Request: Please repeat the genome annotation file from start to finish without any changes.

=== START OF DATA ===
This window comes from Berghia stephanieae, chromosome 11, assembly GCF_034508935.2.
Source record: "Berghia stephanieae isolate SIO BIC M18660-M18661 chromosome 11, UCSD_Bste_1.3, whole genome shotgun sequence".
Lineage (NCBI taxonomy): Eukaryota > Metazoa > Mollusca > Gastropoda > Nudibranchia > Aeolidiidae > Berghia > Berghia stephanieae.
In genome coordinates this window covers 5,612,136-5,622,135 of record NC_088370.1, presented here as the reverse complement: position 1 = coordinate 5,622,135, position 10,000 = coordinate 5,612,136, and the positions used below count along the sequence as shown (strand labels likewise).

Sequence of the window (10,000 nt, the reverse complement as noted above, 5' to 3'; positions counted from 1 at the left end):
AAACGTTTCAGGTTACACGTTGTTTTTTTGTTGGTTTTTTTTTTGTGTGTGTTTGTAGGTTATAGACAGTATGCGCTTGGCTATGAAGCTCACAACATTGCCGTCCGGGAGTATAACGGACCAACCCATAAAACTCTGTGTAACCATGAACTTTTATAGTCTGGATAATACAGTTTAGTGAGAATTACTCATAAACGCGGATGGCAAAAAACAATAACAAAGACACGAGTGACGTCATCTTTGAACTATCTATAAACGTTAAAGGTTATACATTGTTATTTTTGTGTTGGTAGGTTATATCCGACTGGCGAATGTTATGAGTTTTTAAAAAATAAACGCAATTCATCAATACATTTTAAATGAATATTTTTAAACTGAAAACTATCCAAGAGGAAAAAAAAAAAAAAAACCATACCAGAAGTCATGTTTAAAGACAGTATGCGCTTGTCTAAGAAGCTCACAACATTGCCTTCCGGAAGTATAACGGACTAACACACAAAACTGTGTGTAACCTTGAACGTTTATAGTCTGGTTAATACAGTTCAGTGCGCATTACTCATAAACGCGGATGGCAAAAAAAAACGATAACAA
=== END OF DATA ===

This window comes from Berghia stephanieae, chromosome 11, assembly GCF_034508935.2.
Source record: "Berghia stephanieae isolate SIO BIC M18660-M18661 chromosome 11, UCSD_Bste_1.3, whole genome shotgun sequence".
Lineage (NCBI taxonomy): Eukaryota > Metazoa > Mollusca > Gastropoda > Nudibranchia > Aeolidiidae > Berghia > Berghia stephanieae.
In genome coordinates this window covers 5,612,136-5,622,135 of record NC_088370.1, presented here as the reverse complement: position 1 = coordinate 5,622,135, position 10,000 = coordinate 5,612,136, and the positions used below count along the sequence as shown (strand labels likewise).

Sequence of the window (10,000 nt, the reverse complement as noted above, 5' to 3'; positions counted from 1 at the left end):
AAACGTTTCAGGTTACACGTTGTTTTTTTGTTGGTTTTTTTTTTGTGTGTGTTTGTAGGTTATAGACAGTATGCGCTTGGCTATGAAGCTCACAACATTGCCGTCCGGGAGTATAACGGACCAACCCATAAAACTCTGTGTAACCATGAACTTTTATAGTCTGGATAATACAGTTTAGTGAGAATTACTCATAAACGCGGATGGCAAAAAACAATAACAAAGACACGAGTGACGTCATCTTTGAACTATCTATAAACGTTAAAGGTTATACATTGTTATTTTTGTGTTGGTAGGTTATATCCGACTGGCGAATGTTATGAGTTTTTAAAAAATAAACGCAATTCATCAATACATTTTAAATGAATATTTTTAAACTGAAAACTATCCAAGAGGAAAAAAAAAAAAAAAACCATACCAGAAGTCATGTTTAAAGACAGTATGCGCTTGTCTAAGAAGCTCACAACATTGCCTTCCGGAAGTATAACGGACTAACACACAAAACTGTGTGTAACCTTGAACGTTTATAGTCTGGTTAATACAGTTCAGTGCGCATTACTCATAAACGCGGATGGCAAAAAAAAACGATAACAA